As this happens to be a narration first by Ugrasrava Sauti, son of Romaharshana (also spelt Lomaharshana), subsequently taken over by Vaisampayana, the entire Epic moves necessarily in the form of a conversation.  ‘The diary of events’ is interrupted every now and then and the Time Machine flies thousands of years back, just like that, and comes back to its original position, when the mission is completed.  Janamejaya would now want to know about a Pratipa, a Pravira, or someone else of his ancestors.  Or it may so happen that he would want to know more of an issue; or of a person connected with that issue.  The conversation would take a diversion and the Time would flow a few thousand years back, only to resume its course again a few hundred pages away.  Not to mention the stories which are narrated inside the story that Janamejaya is listening to.  If Janamejaya wants to hear the story of Bhrigu, we would soon be seeing Bhrigu listening to another story from say Narada!  But the amazing fact is that, with all this kind of detours and digressions, the persons in conversation—Janamejaya, Vaisampayana, Sauti etc.—return to the original story exactly from the point where it was left at, when the detour commenced.  That is where the narrative skills of Vyasa excel that of any penman of any time.  

Looking as we are at the Epic now, the forward and backward movements of Time are not readily perceptible.  Time has lost its varying dimensions to us and it looks simply flat and level from here.  It is just a photograph of two-dimensions from our angle of vision, from this distance of time. And that’s where we lose some of the most important visions into the Epic, where ‘depth’ matters and Time, from our angle, has lost that dimension in particular and demands a lot of perceptive structuring to understand events and things in perspective. If the name Mahabharata represents something which is very old to all of us, one has to accept and be alive to the fact that there was a time of yore, of old, in the case of the characters portrayed in that ‘ancient Epic’ too!  And one should get trained to separate the old from the ancient in many cases, in order to have a better perspective.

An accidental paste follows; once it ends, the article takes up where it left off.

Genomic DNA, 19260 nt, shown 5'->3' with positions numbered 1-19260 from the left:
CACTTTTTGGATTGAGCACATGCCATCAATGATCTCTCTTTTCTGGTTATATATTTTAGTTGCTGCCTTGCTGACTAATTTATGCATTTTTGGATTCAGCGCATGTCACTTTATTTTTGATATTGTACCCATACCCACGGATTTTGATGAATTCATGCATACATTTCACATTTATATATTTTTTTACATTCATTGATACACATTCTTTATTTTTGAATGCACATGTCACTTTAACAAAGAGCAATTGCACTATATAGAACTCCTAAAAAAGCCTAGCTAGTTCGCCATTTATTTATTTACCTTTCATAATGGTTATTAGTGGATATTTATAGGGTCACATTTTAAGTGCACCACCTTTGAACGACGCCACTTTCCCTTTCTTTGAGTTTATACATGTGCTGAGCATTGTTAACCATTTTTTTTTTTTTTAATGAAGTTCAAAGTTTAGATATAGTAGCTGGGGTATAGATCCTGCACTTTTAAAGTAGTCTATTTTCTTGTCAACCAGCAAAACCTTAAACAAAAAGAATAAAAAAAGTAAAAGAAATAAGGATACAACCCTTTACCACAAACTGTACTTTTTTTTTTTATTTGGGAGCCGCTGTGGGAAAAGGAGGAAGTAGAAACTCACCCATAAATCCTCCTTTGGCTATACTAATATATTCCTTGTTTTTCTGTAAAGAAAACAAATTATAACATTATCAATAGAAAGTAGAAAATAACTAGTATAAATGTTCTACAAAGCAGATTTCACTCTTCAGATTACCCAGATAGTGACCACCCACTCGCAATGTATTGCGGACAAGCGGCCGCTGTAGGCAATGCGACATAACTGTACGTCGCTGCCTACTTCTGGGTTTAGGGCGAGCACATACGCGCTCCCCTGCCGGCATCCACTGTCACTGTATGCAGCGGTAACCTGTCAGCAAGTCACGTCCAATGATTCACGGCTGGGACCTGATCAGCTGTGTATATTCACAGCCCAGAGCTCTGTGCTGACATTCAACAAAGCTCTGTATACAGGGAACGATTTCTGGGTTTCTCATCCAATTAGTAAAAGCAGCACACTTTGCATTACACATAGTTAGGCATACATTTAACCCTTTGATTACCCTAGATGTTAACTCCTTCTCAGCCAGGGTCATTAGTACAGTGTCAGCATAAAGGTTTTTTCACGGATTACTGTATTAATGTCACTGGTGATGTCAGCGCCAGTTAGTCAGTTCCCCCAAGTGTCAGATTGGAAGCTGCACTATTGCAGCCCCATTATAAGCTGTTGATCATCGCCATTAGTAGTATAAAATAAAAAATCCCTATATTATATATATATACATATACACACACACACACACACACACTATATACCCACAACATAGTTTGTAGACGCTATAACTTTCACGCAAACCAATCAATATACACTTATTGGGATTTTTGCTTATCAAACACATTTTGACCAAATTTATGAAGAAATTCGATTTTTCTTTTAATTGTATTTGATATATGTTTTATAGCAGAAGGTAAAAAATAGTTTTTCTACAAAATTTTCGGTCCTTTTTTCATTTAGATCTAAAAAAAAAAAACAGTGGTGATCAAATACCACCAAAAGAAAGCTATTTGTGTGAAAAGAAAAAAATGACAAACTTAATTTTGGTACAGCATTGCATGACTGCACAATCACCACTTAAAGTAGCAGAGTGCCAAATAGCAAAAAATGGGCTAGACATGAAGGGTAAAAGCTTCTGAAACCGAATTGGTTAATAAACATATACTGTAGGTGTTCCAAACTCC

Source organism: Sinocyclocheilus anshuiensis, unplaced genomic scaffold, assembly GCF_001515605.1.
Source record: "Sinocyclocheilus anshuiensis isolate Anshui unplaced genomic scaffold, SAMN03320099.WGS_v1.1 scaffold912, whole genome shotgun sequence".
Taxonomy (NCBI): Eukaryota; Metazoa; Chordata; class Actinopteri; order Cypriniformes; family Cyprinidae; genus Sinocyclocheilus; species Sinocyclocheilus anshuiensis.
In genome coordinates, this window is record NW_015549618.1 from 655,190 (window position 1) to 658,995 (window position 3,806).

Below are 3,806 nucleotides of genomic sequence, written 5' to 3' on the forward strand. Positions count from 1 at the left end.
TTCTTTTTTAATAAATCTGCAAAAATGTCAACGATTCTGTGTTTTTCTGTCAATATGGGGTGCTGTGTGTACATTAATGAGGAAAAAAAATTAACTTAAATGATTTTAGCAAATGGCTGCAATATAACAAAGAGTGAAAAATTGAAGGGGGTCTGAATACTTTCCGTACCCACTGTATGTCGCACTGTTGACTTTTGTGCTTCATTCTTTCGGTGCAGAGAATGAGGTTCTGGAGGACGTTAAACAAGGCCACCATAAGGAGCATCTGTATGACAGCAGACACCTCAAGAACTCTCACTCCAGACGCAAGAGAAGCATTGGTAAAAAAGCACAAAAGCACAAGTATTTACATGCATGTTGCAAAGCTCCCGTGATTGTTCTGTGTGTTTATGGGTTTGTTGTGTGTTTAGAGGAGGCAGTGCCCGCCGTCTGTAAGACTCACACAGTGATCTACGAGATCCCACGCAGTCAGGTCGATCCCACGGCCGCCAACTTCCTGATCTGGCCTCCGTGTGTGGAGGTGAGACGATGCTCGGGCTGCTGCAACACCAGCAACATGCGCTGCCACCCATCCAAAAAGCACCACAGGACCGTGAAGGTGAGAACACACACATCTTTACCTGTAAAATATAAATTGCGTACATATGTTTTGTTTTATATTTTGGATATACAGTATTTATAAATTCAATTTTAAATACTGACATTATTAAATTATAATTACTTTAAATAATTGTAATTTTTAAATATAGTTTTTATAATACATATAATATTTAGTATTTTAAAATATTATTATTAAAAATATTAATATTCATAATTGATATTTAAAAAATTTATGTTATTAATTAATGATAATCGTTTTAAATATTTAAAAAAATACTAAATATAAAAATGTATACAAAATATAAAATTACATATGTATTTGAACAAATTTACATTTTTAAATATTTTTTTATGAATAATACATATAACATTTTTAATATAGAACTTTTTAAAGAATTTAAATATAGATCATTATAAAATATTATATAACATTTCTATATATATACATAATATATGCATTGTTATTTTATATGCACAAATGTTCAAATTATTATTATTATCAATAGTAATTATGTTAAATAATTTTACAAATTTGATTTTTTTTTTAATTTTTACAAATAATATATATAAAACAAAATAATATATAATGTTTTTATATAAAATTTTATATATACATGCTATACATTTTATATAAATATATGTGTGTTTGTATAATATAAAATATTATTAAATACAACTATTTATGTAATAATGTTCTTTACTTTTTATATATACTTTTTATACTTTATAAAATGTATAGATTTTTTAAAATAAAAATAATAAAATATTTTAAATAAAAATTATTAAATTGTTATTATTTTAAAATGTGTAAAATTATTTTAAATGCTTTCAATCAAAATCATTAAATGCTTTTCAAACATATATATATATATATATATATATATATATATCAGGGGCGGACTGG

The point I wanted to make was this.  If there were some 44 generations between Yayati and Kaurava – Pandavas, then the time frame of the story (assuming a minimum of 50 years per generation) encompasses a minimum of 2500 years of human history.  That is to say, a time frame of anything from 2500-4000 or more years before the time of Janamejaya!  Naturally therefore we find the co-existence of individual and social values of diverse and varied kinds in one book.  As we all are aware, some individual and social values like Truth, Abstinence from Killing, Abhorrence of jealousy etc. remain unalterable and eternal, while certain other (shall we say, most of the other) social and personal values undergo constant changes.  And that’s how we find several narratives in the Epic start with the qualifying phrase ‘in the olden days’.  When one comes across this phrase in the Mahabharata, one has necessarily to remember that this ‘olden days’ was a real ‘those days’ story narrated to the people living at the time of Mahabharata!  

That was one major point I wanted readers to keep in mind in order to stay in focus.  Now there is one more important aspect to remember before we take up anything worthwhile.

(To be contd.)